Browsing Date

July 2015

Destinations, Europe

Saving Graces

July 26, 2015 • By

Every now and then my curiosity leads me astray. As a single woman traveler, I tend to balance hiring private guides with booking group tours, as I am the annoying American who likes to ask all the questions. As a teachers pet, I sat in the front row and raised my hand with fury because of course, I knew all the answers. It’s the same concept here. I want to learn as much as possible during my travel and local guides are a great resource.

My South Shore adventure with 15 other tourists in a minibus aided by our guide, a Scottish transplant took me to the southeastern part of Iceland. We departed Reykjavik hugging the coastline through wind and rain to Seljalandsfoss waterfall where the sun radiated through the clouds and revealed a rainbow at a series of waterfalls. I fought my way through the swarming flies to survey the landscape. This area is ripe for farming and fields of green give way to volcanic mountains many still active in the area. It’s a tourist’s paradise for hiking and a photographer’s dream for nature shots.

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When our steady guide announced we were approaching the infamous Eyjafjallajökull volcano, people feverishly rummaged through their bags for cameras. Eyjafjallajökull gained worldwide fame in 2010 not for the damage it caused to the area but for the problematic ash cloud carried by the jet stream from Iceland to Europe. The thick gray smoke hovered over Europe’s airspace from the United Kingdom to Germany cancelling thousands of flights between April and August 2010. You can just hear the Europeans saying, “those damn Icelanders and their volcanoes again.” The wind tried to scare my fellow tourists from snapping a piece of history but we persevered for bragging rights. Next time Eyjafjallajökull erupts we can help pronounce that %$&*% volcano from the news.

It’s quite a picturesque scene with ice caped mountains thrusting through the clouds with this quaint active family farm sitting at the foundation of the range. The enormity of the volcano reminded me of the biblical story David versus Goliath. At any point, a lava flow or even mild eruption could decimate this farm and take with it surrounding communities. Nature’s force is ever present.

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Erupted in 2010 and family farm

While many of my fellow tourists participated in the horseback riding activity near Eyjafjallajökull, I value my insides remaining intact and I opted for a solo visit to the Skógafoss waterfall. My strong desire to stretch my legs for two hours and to twirl with the sky above me and this beautiful land at my feet got the best of me and I darted down a hiking path without much sense of my surroundings. The sun warmed the temperatures and I lost track of time as I stepped higher and higher and deeper along a path I predicted would lead to the waterfalls.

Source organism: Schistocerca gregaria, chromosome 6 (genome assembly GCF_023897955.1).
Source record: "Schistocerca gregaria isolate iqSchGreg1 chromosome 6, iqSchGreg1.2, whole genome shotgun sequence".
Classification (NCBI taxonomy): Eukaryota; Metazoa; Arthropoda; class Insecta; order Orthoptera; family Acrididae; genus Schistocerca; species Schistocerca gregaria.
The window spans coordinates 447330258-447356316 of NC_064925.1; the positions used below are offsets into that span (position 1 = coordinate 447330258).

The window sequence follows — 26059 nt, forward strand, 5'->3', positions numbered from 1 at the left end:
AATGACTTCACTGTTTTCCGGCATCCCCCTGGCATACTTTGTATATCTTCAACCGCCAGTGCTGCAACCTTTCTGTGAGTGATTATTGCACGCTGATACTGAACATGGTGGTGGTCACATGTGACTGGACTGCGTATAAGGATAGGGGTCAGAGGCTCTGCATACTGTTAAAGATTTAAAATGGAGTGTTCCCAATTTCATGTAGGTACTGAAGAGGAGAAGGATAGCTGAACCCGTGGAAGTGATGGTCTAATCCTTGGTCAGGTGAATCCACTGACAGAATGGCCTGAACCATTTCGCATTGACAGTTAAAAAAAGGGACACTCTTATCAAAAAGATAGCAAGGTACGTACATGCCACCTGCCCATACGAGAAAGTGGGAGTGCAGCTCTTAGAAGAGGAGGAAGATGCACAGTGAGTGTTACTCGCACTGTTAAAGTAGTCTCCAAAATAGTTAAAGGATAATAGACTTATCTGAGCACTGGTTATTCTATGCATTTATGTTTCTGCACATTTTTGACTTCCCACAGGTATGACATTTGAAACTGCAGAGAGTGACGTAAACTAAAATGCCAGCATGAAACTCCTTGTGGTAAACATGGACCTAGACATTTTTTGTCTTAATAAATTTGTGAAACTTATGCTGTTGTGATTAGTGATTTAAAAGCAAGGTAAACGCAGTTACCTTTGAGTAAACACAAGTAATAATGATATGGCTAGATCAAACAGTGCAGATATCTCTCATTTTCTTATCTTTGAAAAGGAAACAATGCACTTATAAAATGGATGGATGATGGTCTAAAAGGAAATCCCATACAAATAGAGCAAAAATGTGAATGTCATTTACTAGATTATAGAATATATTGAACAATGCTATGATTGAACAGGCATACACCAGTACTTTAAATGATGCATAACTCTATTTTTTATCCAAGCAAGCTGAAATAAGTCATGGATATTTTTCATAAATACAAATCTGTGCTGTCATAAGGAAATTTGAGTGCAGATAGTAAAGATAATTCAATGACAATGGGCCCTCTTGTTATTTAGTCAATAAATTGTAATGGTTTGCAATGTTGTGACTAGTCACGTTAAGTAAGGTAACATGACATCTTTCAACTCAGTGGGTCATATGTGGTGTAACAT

Eventually, I realized the trail would take me way off the beaten path and I retreated to find myself trapped in a farm. I noticed a distant “house” across the field and I stepped carefully but with purpose on the freshly plowed land as I came to the conclusion I was trapped by barbwire fence as far as I could see. To make matters worse, I glanced at my phone and my 2:00 PM tour rendezvous time was fast approaching. I walked deeper into the farm and realized all was not lost. The waterfall to my right and a wooden cabin of some sort to my left I trotted to the source of activity–more tourists. I followed the fence hoping for an exit, scanning ahead seeing no opening and then as panic ensued I noticed something that resembled a gate. Was it a mirage? Moving at the pace of a light jog, I spotted a ladder hanging atop the jagged wire fence providing me with an escape. That’s right just a 3-step ladder perched on the fence granting me freedom. I surveyed the probability of falling and moved quickly hurdling myself to the other side. I moved away from the scene turning my back to the farm but then something caused me to pause.  I turned around glared at the ladder and thought to myself,

“I really do get myself into ridiculous situations.”


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The Ladder for the Farm

Skógafoss waterfall  is more beautiful than Seljalandsfoss. I suppose it’s the contrast of the black volcanic sand, blue skies, intermittent clouds, gushing water and rainbows but it was a heavier flow of water and the mist hung longer in the air before evaporating. Mountains of varying degree surround the falls and again the lime and emerald green color grass accented the farms.  Making haste with my visit, I ran (literally) back to my group with time to check out the guest shop. Thankfully, those darn horses went rogue and the riders delayed from returning in a timely manner.

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Skógafoss waterfall South Shore

Back in the bus, the skies opened up giving way to pouring rain and dangerous wind. When we arrived to the black sand beach and Reynisfjara, our guide recommended ducking into a ball if the gusts knocked us off balance. I informed him I was hardly worried about hitting the deck but more concerned I would be picked up, carried and dropped into the freezing temperatures of the Atlantic. He assured me the puffins (birds) survive therefore, I should feared not.  Keeping in mind Iceland is an island and this is the south coast next stop United Kingdom, Norway or Ireland but most certainly death I sank my feet into the black sand wet but soft and sinking and enjoyed the view. With roaring, misting waves, dark skies and severe winds, the beauty of the mountainside contrasting with the pounding of the water created a gloomy and mysterious setting.